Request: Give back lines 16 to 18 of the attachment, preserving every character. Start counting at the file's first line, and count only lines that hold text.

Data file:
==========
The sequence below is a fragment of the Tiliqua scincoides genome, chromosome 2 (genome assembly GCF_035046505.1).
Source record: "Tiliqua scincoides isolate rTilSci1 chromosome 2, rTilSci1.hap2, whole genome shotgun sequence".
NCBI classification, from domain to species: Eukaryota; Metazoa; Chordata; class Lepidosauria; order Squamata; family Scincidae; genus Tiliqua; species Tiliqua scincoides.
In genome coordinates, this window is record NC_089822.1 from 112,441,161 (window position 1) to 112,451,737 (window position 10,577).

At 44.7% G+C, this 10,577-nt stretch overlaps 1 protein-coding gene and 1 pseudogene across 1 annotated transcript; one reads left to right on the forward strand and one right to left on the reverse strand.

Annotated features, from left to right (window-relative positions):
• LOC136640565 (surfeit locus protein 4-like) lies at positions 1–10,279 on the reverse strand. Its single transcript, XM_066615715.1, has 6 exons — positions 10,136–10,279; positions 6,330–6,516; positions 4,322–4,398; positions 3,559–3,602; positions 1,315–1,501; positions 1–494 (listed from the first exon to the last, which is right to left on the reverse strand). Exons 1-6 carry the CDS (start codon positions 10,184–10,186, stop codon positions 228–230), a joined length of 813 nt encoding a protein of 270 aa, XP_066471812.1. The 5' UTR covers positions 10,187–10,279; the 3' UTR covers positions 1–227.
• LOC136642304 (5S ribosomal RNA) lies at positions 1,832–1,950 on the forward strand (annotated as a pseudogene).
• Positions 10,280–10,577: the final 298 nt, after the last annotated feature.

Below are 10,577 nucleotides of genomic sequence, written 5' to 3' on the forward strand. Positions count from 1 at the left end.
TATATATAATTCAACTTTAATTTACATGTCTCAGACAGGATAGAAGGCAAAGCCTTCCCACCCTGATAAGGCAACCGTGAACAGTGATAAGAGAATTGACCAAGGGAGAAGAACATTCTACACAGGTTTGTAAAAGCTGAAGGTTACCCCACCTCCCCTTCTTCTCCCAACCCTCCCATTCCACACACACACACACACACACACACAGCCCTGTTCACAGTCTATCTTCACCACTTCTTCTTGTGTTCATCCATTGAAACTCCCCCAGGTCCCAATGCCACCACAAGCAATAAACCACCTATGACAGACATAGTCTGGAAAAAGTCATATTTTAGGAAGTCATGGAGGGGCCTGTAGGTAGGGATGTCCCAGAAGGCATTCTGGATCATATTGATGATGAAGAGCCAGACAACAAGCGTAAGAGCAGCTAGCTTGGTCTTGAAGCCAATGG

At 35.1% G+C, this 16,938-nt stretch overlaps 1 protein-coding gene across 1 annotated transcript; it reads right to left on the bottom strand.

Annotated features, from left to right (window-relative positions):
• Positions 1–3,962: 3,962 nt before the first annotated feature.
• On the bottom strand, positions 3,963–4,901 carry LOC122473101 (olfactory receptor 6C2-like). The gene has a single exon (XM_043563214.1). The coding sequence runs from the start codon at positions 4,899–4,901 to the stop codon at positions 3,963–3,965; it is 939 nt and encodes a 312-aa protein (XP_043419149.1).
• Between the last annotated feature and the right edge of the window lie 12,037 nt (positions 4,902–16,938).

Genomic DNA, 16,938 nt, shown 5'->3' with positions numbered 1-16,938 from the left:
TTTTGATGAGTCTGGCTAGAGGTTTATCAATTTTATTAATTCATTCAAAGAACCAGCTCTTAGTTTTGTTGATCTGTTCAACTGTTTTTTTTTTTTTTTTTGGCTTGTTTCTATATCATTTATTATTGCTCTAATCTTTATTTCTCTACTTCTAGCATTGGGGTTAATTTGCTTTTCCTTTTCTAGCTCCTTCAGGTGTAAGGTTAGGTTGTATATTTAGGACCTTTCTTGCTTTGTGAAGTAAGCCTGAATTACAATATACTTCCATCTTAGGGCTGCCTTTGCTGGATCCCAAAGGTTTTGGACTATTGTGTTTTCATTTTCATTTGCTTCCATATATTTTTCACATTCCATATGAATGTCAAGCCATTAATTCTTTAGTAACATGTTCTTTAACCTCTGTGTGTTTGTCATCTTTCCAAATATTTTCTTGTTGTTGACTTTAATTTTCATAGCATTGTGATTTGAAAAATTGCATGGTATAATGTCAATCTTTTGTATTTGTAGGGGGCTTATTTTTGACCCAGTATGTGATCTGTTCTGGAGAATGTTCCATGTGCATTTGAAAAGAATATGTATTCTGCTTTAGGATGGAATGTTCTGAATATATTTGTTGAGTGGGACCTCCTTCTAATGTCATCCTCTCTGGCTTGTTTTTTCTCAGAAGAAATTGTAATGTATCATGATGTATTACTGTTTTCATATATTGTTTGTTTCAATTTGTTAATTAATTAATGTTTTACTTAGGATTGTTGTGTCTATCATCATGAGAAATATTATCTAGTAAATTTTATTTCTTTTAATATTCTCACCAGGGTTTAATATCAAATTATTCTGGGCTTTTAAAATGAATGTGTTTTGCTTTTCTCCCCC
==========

• Between the last annotated feature and the right edge of the window lie 12,037 nt (positions 4,902–16,938).

Genomic DNA, 16,938 nt, shown 5'->3' with positions numbered 1-16,938 from the left:
TTTTGATGAGTCTGGCTAGAGGTTTATCAATTTTATTAATTCATTCAAAGAACCAGCTCTTAGTTTTGTTGATCTGTTCAACTGTTTTTTTTTTTTTTTTTGGCTTGTTTCTATATCATTTATTATTGCTCTAATCTTTATTTCTCTACTTCTAGCATTGGGGTTAATTTGCTTTTCCTTTTCTAGCTCCTTCAGGTGTAAGGTTAGGTTGTATATTTAGGACCTTTCTTGCTTTGTGAAGTAAGCCTGAATTACAATATACTTCCATCTTAGGGCTGCCTTTGCTGGATCCCAAAGGTTTTGGACTATTGTGTTTTCATTTTCATTTGCTTCCATATATTTTTCACATTCCATATGAATGTCAAGCCATTAATTCTTTAGTAACATGTTCTTTAACCTCTGTGTGTTTGTCATCTTTCCAAATATTTTCTTGTTGTTGACTTTAATTTTCATAGCATTGTGATTTGAAAAATTGCATGGTATAATGTCAATCTTTTGTATTTGTAGGGGGCTTATTTTTGACCCAGTATGTGATCTGTTCTGGAGAATGTTCCATGTGCATTTGAAAAGAATATGTATTCTGCTTTAGGATGGAATGTTCTGAATATATTTGTTGAGTGGGACCTCCTTCTAATGTCATCCTCTCTGGCTTGTTTTTTCTCAGAAGAAATTGTAATGTATCATGATGTATTACTGTTTTCATATATTGTTTGTTTCAATTTGTTAATTAATTAATGTTTTACTTAGGATTGTTGTGTCTATCATCATGAGAAATATTATCTAGTAAATTTTATTTCTTTTAATATTCTCACCAGGGTTTAATATCAAATTATTCTGGGCTTTTAAAATGAATGTGTTTTGCTTTTCTCCCCC